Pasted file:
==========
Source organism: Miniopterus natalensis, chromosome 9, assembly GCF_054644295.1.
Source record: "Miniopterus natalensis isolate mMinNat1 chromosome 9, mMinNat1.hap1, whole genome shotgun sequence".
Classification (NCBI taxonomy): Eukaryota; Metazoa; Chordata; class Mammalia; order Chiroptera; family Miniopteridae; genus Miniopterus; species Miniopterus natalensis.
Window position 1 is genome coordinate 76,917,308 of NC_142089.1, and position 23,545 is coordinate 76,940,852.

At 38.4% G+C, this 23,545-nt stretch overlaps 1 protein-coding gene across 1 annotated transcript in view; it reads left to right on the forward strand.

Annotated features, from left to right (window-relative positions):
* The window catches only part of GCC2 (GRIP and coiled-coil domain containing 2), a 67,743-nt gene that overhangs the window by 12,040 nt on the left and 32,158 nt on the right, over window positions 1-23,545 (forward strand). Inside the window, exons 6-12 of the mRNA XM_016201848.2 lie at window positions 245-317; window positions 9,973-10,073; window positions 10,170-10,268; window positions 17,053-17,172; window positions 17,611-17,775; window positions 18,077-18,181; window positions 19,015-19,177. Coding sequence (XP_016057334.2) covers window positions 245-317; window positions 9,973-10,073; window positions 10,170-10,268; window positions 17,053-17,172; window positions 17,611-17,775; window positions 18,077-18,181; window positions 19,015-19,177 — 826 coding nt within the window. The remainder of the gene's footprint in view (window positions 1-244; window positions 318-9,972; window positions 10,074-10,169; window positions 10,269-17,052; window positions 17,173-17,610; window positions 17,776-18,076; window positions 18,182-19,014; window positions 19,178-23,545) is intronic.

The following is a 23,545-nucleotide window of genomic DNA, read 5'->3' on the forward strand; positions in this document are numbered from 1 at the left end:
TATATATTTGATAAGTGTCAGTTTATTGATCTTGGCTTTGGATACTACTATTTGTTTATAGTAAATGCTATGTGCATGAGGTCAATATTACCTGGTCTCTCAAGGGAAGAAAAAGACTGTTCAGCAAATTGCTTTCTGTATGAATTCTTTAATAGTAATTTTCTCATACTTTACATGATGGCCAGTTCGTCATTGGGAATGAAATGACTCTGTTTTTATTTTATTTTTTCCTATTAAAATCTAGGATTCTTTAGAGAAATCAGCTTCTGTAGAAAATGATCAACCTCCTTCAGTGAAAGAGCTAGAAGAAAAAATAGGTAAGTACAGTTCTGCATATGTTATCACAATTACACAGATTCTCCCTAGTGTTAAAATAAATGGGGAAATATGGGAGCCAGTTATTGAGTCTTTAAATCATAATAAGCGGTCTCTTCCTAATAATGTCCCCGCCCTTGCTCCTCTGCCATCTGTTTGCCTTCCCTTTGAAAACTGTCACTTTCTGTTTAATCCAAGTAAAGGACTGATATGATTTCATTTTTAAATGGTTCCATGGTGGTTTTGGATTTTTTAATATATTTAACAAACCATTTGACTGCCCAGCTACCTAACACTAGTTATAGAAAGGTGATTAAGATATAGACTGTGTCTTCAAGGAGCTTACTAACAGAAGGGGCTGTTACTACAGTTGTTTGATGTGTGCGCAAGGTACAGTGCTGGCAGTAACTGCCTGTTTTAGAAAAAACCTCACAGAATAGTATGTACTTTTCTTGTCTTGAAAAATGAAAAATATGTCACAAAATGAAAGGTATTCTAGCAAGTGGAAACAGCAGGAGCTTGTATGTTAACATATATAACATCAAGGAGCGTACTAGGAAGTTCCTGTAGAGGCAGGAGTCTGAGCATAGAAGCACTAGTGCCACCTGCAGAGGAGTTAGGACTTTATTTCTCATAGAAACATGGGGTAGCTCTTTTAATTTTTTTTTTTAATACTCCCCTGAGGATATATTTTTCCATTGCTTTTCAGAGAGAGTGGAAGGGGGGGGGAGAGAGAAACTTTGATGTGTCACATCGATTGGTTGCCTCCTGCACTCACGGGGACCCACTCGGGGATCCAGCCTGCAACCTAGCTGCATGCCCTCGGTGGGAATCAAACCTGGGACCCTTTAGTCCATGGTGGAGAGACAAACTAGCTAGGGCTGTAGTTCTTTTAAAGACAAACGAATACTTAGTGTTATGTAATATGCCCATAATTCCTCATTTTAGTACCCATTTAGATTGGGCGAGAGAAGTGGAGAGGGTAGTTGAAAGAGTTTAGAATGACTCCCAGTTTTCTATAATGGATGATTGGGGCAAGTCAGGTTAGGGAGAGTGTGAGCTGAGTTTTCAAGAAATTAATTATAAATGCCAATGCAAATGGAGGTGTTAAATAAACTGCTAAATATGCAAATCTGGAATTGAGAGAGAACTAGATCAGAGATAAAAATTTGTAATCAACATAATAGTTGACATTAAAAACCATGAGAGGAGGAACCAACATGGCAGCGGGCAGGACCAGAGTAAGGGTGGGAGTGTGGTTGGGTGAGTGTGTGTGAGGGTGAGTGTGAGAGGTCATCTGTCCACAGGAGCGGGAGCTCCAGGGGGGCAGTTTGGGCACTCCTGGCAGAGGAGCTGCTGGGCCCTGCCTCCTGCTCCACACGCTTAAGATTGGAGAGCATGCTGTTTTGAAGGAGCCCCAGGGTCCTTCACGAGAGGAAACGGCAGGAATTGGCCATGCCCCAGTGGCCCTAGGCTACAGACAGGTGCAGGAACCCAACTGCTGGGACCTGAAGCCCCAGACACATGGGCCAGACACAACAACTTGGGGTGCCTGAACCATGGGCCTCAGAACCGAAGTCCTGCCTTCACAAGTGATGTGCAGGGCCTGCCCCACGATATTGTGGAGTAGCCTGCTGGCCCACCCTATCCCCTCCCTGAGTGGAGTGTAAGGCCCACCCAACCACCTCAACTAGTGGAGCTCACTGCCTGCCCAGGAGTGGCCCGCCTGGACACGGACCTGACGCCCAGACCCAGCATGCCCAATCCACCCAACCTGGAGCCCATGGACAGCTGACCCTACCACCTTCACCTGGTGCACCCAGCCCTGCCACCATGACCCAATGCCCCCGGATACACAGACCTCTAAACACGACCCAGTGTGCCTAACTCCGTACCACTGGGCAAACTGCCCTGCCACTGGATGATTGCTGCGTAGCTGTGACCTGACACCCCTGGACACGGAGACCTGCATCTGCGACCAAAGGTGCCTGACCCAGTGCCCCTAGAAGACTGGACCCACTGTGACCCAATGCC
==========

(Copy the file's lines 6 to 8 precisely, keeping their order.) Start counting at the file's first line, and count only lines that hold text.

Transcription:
Annotated features, from left to right (window-relative positions):
* The window catches only part of GCC2 (GRIP and coiled-coil domain containing 2), a 67,743-nt gene that overhangs the window by 12,040 nt on the left and 32,158 nt on the right, over window positions 1-23,545 (forward strand). Inside the window, exons 6-12 of the mRNA XM_016201848.2 lie at window positions 245-317; window positions 9,973-10,073; window positions 10,170-10,268; window positions 17,053-17,172; window positions 17,611-17,775; window positions 18,077-18,181; window positions 19,015-19,177. Coding sequence (XP_016057334.2) covers window positions 245-317; window positions 9,973-10,073; window positions 10,170-10,268; window positions 17,053-17,172; window positions 17,611-17,775; window positions 18,077-18,181; window positions 19,015-19,177 — 826 coding nt within the window. The remainder of the gene's footprint in view (window positions 1-244; window positions 318-9,972; window positions 10,074-10,169; window positions 10,269-17,052; window positions 17,173-17,610; window positions 17,776-18,076; window positions 18,182-19,014; window positions 19,178-23,545) is intronic.

The following is a 23,545-nucleotide window of genomic DNA, read 5'->3' on the forward strand; positions in this document are numbered from 1 at the left end: